It raises the possibility that operators will invest less in 6G than they did in 5G. When it comes to network performance, the natural assumption is that the next G will bring fatter and faster pipes and be less prone to lag. But Howard Watson, BT's chief security and networks officer, does not even expect 6G to be a new air interface, and coverage is so appalling over the high frequency ranges typically associated with 6G that customers need to be having an intimate relationship with the basestation mast for a signal.
Instead, Watson thinks 6G will be mainly about sensing – or, as he puts it, "the ability to detect passive IoT [Internet of Things] devices" – as well as artificial intelligence (AI) for network management. Neither would necessarily entail a multi-billion-dollar equipment upgrade, which Watson sounds eager to avoid several years after a multi-billion-dollar splurge on 5G.
Of course, networks eventually depreciate and need replacing, but they are more software-based than ever. Nokia's latest 5G software runs on cards that can be slotted into common-off-the-shelf servers, allowing customers to upgrade networks without swapping hardware as often as they previously did.
Operators might, however, change equipment so they can benefit from the latest energy-efficient technologies. Telefónica proudly notes that its annual energy consumption fell 7.2% between 2015 and 2022, despite a sevenfold increase in traffic. But this does not prove that newer technologies are far more efficient. It might simply mean a rise in traffic has minimal impact on energy use. Even if it doesn't, any hardware gains are probably subject to the law of diminishing returns. The use of AI to power down networks during quiet periods seems to hold greater promise.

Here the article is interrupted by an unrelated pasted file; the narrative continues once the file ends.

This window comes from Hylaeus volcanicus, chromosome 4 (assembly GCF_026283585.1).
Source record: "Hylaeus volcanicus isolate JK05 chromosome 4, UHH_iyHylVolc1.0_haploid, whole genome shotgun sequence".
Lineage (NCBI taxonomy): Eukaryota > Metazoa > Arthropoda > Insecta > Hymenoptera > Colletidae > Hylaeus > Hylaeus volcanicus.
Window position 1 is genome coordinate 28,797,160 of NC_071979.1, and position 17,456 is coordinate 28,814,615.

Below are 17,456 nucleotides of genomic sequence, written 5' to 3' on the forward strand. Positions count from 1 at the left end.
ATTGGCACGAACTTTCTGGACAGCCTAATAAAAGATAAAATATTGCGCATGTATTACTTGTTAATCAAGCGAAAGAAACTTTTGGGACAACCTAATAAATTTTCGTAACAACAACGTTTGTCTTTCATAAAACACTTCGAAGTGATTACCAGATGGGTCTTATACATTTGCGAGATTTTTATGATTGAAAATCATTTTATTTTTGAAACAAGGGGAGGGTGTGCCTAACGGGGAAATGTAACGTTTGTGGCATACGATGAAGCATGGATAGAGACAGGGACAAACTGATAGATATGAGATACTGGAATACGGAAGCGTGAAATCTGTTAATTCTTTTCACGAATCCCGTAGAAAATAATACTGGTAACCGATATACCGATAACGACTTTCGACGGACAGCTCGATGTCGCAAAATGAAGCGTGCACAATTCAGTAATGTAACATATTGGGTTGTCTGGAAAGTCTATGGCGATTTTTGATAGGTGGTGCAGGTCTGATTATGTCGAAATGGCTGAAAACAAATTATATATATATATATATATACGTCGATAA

Well hidden value
This situation is a real worry for an equipment vendor like Ericsson, which makes most of its money today by selling 5G network boxes. It needs customers to keep spending, and they will be less inclined to do that if their own sales are flat. Hence the latest efforts to generate value from hidden network features. The hope is that a company will pay for access to these features if the application it then develops can be used on numerous telco networks.
In other words, it's the old idea of a gaming company paying operators for lower latency, dusted off and given more of a software spin. But no standardized application programming interface (API) is going to compensate for a broken basestation or capacity crunch. And if basestations are pristine and capacity is abundant, why is an API needed at all? Watson is among telco executives unconvinced developers will pay.
Ahead of 6G, this would leave the mobile industry in the same position across both consumer- and business-facing markets – struggling to "monetize" 5G beyond the sale of basic connectivity. Telco sales growth is not contingent on customer demand for network features and Gs. But after countless telco failures at diversifying into entertainment, media, banking and other activities, those features and Gs must seem like the only things left. It is not a healthy place to be.
— Iain Morris, International Editor, Light Reading